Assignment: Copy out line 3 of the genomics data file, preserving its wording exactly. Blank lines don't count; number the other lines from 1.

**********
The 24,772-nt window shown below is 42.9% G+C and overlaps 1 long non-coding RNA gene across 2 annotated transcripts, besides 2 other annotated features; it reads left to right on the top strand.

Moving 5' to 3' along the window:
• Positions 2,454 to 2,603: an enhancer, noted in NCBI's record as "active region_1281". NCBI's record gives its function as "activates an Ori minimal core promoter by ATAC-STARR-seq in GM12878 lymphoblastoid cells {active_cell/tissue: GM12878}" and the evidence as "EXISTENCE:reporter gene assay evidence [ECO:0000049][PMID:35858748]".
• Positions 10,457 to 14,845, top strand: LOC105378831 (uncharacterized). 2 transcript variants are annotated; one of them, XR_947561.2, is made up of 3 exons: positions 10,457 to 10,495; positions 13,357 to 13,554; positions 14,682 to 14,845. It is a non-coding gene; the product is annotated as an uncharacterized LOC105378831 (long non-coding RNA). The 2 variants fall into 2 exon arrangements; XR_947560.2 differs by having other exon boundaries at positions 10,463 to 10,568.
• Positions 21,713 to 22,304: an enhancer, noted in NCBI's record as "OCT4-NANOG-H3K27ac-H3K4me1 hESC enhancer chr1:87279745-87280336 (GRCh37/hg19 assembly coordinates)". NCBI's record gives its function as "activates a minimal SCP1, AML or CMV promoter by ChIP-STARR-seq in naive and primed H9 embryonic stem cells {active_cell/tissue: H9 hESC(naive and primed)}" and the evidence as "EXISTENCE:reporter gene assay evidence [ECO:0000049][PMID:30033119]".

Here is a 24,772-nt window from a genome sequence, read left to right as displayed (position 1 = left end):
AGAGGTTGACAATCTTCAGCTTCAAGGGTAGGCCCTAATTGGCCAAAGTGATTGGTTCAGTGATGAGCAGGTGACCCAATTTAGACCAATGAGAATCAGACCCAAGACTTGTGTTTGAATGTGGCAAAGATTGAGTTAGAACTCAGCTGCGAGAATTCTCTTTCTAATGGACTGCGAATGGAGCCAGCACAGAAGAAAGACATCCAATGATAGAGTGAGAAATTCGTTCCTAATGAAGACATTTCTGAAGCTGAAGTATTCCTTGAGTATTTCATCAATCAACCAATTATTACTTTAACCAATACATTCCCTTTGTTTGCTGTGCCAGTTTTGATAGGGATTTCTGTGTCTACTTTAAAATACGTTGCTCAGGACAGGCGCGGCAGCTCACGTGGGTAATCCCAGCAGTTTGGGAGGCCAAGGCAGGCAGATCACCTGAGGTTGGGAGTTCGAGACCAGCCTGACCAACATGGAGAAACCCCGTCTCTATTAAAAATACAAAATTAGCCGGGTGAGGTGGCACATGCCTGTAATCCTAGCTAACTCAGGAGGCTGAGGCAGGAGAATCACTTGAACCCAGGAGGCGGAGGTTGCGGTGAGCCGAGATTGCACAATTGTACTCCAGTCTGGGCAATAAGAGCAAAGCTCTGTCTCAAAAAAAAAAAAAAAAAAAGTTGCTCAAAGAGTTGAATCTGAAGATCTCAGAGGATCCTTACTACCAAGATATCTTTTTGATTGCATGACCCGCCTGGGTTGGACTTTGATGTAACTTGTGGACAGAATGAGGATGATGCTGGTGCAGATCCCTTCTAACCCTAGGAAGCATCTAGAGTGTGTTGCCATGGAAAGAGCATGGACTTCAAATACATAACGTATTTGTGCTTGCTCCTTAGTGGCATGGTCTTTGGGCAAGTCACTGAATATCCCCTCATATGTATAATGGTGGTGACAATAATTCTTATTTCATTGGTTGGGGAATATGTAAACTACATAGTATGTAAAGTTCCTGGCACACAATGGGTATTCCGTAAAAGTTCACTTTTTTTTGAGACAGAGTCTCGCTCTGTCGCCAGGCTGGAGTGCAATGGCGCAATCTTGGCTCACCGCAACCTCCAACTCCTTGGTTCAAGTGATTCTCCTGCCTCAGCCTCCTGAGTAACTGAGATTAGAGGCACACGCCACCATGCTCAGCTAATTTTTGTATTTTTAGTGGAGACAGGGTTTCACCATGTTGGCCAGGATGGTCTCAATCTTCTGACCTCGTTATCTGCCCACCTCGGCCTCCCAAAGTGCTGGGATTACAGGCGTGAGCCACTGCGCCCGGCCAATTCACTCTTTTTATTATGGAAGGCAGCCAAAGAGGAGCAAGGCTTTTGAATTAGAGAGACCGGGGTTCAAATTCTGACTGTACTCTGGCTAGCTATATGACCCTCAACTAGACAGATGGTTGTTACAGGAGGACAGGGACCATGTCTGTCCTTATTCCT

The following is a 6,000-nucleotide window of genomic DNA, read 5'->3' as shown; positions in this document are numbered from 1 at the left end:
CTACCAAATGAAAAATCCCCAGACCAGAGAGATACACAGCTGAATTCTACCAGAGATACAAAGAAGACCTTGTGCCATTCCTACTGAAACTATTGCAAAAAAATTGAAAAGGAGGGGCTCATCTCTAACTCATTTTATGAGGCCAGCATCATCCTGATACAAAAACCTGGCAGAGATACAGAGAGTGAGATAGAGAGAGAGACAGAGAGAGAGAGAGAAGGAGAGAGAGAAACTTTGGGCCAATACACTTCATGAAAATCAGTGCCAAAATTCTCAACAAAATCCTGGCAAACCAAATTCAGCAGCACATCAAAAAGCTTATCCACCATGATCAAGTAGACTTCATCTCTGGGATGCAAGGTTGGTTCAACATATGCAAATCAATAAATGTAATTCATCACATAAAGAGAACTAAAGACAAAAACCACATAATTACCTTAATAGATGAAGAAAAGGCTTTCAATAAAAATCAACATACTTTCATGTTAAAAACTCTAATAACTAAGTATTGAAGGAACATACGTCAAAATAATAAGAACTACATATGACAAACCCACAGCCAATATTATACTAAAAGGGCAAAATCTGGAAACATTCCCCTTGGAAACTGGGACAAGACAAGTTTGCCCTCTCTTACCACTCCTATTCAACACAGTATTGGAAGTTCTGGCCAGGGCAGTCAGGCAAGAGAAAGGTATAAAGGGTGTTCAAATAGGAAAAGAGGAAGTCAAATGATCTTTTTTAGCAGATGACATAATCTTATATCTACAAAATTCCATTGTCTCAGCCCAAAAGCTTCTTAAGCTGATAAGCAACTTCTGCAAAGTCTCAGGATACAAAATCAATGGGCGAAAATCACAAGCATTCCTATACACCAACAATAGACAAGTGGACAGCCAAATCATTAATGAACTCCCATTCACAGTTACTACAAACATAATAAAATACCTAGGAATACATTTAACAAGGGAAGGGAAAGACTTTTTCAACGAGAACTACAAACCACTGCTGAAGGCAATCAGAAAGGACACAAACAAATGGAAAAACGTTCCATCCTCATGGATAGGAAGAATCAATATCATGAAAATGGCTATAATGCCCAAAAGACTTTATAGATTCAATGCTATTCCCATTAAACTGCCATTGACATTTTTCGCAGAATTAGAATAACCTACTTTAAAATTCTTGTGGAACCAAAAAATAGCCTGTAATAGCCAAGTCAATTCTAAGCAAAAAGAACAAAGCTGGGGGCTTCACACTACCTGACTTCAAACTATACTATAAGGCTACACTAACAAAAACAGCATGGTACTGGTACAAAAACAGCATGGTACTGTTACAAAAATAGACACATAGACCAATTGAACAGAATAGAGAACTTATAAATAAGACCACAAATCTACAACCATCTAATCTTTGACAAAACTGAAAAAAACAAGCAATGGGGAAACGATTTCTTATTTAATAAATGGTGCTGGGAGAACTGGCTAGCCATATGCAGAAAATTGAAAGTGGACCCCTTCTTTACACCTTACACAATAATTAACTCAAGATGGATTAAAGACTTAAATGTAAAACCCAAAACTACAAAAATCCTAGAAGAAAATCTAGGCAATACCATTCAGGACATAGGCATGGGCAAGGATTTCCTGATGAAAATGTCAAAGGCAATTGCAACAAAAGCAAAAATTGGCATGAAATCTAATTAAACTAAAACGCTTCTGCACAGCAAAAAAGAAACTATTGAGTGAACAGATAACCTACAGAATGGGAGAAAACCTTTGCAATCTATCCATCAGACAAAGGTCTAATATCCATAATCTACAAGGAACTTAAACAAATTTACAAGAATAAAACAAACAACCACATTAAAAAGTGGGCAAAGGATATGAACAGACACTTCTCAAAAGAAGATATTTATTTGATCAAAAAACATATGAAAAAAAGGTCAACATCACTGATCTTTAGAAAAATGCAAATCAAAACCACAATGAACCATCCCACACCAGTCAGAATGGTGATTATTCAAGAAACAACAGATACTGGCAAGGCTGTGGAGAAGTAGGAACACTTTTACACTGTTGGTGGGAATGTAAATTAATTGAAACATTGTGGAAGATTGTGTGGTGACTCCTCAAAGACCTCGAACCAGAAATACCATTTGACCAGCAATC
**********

• Positions 2,454 to 2,603: an enhancer, noted in NCBI's record as "active region_1281". NCBI's record gives its function as "activates an Ori minimal core promoter by ATAC-STARR-seq in GM12878 lymphoblastoid cells {active_cell/tissue: GM12878}" and the evidence as "EXISTENCE:reporter gene assay evidence [ECO:0000049][PMID:35858748]".